There’s Nothing Here

After traveling, most people return home to declare that this place is boring, they’ve seen more interesting things, and “there’s nothing here”.

I react a little differently.

As I’ve traveled, I’ve become more curious about, and fascinated by, the place I call home.

I’ve learned that it’s difficult, painful, awkward, potentially dangerous work to be curious about the place you actually live. Because you live there. And so… whatever you discover, you have to live with. Or now strive to ignore.

Also. There are other people here in the place you live… seeing the same things you see… and they do NOT interpret things the same way. They may find your interpretation of your surroundings and events to be highly offensive. So now you have to live with the fact that you disagree with someone else who is right here in your community, about whatever it is that’s right in front of your face. And that can be really uncomfortable.

So, what is it that I’m dancing around here?

Well, it’s the question I’ve always wondered about. Even at this young age:

Scan 01

Springtime, 1981.

In my childhood, I spent many long hours staring into those wild trees, daydreaming about all the little girls who may have lived in that forest before me. I mean, surely I wasn’t the first little girl to live here.

I asked, “Who was here before?”

Weirdly, I never really got an answer. Other than a somewhat awkward, “Well, nobody.”

It just didn’t seem possible to me, that I was the very first little girl to daydream about those trees over there.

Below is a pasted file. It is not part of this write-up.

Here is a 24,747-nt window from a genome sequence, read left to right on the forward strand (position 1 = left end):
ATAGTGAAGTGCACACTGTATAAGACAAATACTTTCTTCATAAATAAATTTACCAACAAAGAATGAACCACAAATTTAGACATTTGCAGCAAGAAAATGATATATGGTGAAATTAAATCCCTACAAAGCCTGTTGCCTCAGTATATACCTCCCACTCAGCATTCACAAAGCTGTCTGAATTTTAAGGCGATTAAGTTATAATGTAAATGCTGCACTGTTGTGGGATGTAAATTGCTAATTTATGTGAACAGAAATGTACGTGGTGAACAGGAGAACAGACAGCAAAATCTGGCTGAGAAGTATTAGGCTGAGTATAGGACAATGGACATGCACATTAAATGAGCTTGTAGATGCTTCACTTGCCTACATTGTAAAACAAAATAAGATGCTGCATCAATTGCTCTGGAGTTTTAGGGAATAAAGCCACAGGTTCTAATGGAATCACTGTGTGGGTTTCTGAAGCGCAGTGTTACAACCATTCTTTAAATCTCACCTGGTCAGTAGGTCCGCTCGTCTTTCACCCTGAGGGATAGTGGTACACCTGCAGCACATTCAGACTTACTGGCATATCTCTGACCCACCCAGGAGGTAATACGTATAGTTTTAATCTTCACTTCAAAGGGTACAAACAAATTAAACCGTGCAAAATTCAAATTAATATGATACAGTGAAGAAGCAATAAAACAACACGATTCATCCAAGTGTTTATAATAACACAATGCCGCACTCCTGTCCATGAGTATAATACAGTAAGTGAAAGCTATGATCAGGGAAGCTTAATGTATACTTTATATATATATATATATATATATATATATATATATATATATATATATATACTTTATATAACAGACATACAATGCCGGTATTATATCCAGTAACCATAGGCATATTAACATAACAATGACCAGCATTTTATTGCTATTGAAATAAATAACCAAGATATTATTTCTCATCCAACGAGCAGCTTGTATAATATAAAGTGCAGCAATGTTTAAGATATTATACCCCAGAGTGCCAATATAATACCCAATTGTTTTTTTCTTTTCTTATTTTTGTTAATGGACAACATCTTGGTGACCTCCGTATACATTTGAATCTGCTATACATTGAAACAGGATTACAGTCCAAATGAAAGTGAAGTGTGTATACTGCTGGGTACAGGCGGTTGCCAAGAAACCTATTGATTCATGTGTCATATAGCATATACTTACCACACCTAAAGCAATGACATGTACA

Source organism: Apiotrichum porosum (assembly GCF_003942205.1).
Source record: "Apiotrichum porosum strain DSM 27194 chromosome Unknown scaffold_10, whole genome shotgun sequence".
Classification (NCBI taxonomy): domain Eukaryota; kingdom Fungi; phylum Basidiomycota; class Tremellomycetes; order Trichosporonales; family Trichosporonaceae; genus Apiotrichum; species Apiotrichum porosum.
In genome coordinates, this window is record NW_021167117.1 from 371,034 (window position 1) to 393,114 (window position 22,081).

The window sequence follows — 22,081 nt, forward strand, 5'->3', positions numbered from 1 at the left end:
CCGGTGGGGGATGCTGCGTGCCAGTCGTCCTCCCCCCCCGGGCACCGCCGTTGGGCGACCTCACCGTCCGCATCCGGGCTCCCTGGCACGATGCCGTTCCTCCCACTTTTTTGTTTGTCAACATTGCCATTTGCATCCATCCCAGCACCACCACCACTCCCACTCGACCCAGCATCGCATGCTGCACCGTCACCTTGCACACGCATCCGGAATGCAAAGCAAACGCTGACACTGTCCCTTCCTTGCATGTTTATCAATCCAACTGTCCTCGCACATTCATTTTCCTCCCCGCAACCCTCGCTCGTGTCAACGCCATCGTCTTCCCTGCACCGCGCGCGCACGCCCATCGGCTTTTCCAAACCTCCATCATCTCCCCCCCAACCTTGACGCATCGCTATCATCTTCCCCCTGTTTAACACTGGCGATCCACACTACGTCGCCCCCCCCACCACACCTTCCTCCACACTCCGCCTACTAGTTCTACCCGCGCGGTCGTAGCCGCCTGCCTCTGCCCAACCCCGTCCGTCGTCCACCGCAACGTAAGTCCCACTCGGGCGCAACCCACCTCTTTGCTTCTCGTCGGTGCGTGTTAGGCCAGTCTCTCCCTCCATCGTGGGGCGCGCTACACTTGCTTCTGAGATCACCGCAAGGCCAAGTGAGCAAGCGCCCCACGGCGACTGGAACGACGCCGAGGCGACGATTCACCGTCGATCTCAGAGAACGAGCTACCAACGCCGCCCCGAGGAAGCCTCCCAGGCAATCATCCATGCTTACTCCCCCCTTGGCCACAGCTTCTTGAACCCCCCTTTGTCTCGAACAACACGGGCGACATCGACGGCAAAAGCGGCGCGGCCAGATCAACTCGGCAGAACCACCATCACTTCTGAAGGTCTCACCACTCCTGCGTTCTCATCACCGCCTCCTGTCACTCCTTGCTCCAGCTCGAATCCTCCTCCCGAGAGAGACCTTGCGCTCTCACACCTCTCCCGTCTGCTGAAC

Now that I’m older, and travel fairly regularly, I see how reading about the places I visit deepens my understanding of the significance of each place, gives me a different lens through which to view the sights… and I’m realizing I have a lot of reading to do about the place that I’m in right now. Where I live. And where I grew up. And how my family came to be in this place.

Sometimes I try to ask older people about this and they’re not always cooperative. Their hackles raised, I sense I may not get much more out of them, as they declare, “This land was empty when we got here.”

Was it though?

It’s difficult to look history in the eye. Especially the history of the land you’re currently comfortably sitting on.

But at the same time… I feel it’s important to do what’s difficult. Especially facing the truth head-on.

Here in our region, in school, all we really learned about First Nations was this: a pleasant overview regarding food and shelter. Then we also learned about European explorers. But somehow we didn’t learn much about their interactions. As if it didn’t apply to us, because “the land was empty”.

Well, that’s what the government told the Mennonites when they extended the invitation to move out here to the prairies and take up residence as Canadians along the US border. But once they got here… surely they met Indigenous people at some point. Right? I think just now we’re beginning to try talking about these things. It’s markedly uncomfortable. And complicated.

In my reading about local history, I’ve discovered that the land I grew up on was adjacent to a large plot of land reserved for the Hudson’s Bay Company. I had so many dreams about that land. The further I ventured into the trees, when I scrambled under the fenceline, the trees became taller and sunlight didn’t always filter down, it was dark even in the middle of the day. Birds would cry out in the distance, echoing among the trees, to haunting effect. And I was the only one there.

But others had been there before.

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